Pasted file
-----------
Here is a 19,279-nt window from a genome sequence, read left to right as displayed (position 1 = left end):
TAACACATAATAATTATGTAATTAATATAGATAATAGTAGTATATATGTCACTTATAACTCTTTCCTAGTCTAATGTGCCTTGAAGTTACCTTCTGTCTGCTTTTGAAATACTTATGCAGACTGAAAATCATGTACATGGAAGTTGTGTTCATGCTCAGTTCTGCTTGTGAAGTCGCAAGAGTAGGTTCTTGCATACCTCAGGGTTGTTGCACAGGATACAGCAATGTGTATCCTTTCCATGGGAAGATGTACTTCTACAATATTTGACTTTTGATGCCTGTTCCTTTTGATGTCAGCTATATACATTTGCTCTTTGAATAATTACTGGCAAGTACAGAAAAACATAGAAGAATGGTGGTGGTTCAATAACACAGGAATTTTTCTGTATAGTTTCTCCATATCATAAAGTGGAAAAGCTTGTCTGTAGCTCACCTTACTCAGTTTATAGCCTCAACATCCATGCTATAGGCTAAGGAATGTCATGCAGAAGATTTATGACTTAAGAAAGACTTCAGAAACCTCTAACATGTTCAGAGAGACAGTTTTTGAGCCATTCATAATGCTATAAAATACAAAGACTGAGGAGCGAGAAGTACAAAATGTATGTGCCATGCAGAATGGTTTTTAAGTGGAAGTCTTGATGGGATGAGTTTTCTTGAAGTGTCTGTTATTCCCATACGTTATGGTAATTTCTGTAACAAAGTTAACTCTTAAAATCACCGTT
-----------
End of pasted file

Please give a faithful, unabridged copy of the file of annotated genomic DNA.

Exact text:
Here is a 19,279-nt window from a genome sequence, read left to right as displayed (position 1 = left end):
TAACACATAATAATTATGTAATTAATATAGATAATAGTAGTATATATGTCACTTATAACTCTTTCCTAGTCTAATGTGCCTTGAAGTTACCTTCTGTCTGCTTTTGAAATACTTATGCAGACTGAAAATCATGTACATGGAAGTTGTGTTCATGCTCAGTTCTGCTTGTGAAGTCGCAAGAGTAGGTTCTTGCATACCTCAGGGTTGTTGCACAGGATACAGCAATGTGTATCCTTTCCATGGGAAGATGTACTTCTACAATATTTGACTTTTGATGCCTGTTCCTTTTGATGTCAGCTATATACATTTGCTCTTTGAATAATTACTGGCAAGTACAGAAAAACATAGAAGAATGGTGGTGGTTCAATAACACAGGAATTTTTCTGTATAGTTTCTCCATATCATAAAGTGGAAAAGCTTGTCTGTAGCTCACCTTACTCAGTTTATAGCCTCAACATCCATGCTATAGGCTAAGGAATGTCATGCAGAAGATTTATGACTTAAGAAAGACTTCAGAAACCTCTAACATGTTCAGAGAGACAGTTTTTGAGCCATTCATAATGCTATAAAATACAAAGACTGAGGAGCGAGAAGTACAAAATGTATGTGCCATGCAGAATGGTTTTTAAGTGGAAGTCTTGATGGGATGAGTTTTCTTGAAGTGTCTGTTATTCCCATACGTTATGGTAATTTCTGTAACAAAGTTAACTCTTAAAATCACCGTT